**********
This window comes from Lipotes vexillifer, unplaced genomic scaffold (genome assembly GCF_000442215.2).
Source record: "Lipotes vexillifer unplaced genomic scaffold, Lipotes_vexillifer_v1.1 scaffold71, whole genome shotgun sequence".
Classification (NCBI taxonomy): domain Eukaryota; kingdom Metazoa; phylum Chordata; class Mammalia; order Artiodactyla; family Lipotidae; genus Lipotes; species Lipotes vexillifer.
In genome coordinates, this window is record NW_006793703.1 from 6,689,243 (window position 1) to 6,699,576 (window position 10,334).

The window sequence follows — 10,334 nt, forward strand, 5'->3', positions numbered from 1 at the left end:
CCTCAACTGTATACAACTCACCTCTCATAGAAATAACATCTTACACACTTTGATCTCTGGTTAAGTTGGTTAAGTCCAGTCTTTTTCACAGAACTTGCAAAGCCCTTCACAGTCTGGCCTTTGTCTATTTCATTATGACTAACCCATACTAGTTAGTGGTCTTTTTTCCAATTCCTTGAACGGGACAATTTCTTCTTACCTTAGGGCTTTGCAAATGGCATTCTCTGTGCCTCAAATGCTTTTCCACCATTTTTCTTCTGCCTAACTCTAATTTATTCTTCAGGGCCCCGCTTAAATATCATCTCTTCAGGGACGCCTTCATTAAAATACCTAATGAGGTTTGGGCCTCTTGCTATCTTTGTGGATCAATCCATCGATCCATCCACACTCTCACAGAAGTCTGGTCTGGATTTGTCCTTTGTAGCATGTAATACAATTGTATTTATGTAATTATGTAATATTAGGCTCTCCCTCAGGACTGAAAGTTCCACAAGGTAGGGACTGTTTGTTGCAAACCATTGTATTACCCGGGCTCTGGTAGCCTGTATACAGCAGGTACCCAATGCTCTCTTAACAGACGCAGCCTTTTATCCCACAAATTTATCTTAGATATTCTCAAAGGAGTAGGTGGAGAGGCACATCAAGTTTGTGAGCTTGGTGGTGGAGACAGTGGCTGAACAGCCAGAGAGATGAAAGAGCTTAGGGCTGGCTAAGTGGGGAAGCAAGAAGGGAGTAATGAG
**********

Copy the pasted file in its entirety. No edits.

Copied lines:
This window comes from Lipotes vexillifer, unplaced genomic scaffold (genome assembly GCF_000442215.2).
Source record: "Lipotes vexillifer unplaced genomic scaffold, Lipotes_vexillifer_v1.1 scaffold71, whole genome shotgun sequence".
Classification (NCBI taxonomy): domain Eukaryota; kingdom Metazoa; phylum Chordata; class Mammalia; order Artiodactyla; family Lipotidae; genus Lipotes; species Lipotes vexillifer.
In genome coordinates, this window is record NW_006793703.1 from 6,689,243 (window position 1) to 6,699,576 (window position 10,334).

The window sequence follows — 10,334 nt, forward strand, 5'->3', positions numbered from 1 at the left end:
CCTCAACTGTATACAACTCACCTCTCATAGAAATAACATCTTACACACTTTGATCTCTGGTTAAGTTGGTTAAGTCCAGTCTTTTTCACAGAACTTGCAAAGCCCTTCACAGTCTGGCCTTTGTCTATTTCATTATGACTAACCCATACTAGTTAGTGGTCTTTTTTCCAATTCCTTGAACGGGACAATTTCTTCTTACCTTAGGGCTTTGCAAATGGCATTCTCTGTGCCTCAAATGCTTTTCCACCATTTTTCTTCTGCCTAACTCTAATTTATTCTTCAGGGCCCCGCTTAAATATCATCTCTTCAGGGACGCCTTCATTAAAATACCTAATGAGGTTTGGGCCTCTTGCTATCTTTGTGGATCAATCCATCGATCCATCCACACTCTCACAGAAGTCTGGTCTGGATTTGTCCTTTGTAGCATGTAATACAATTGTATTTATGTAATTATGTAATATTAGGCTCTCCCTCAGGACTGAAAGTTCCACAAGGTAGGGACTGTTTGTTGCAAACCATTGTATTACCCGGGCTCTGGTAGCCTGTATACAGCAGGTACCCAATGCTCTCTTAACAGACGCAGCCTTTTATCCCACAAATTTATCTTAGATATTCTCAAAGGAGTAGGTGGAGAGGCACATCAAGTTTGTGAGCTTGGTGGTGGAGACAGTGGCTGAACAGCCAGAGAGATGAAAGAGCTTAGGGCTGGCTAAGTGGGGAAGCAAGAAGGGAGTAATGAG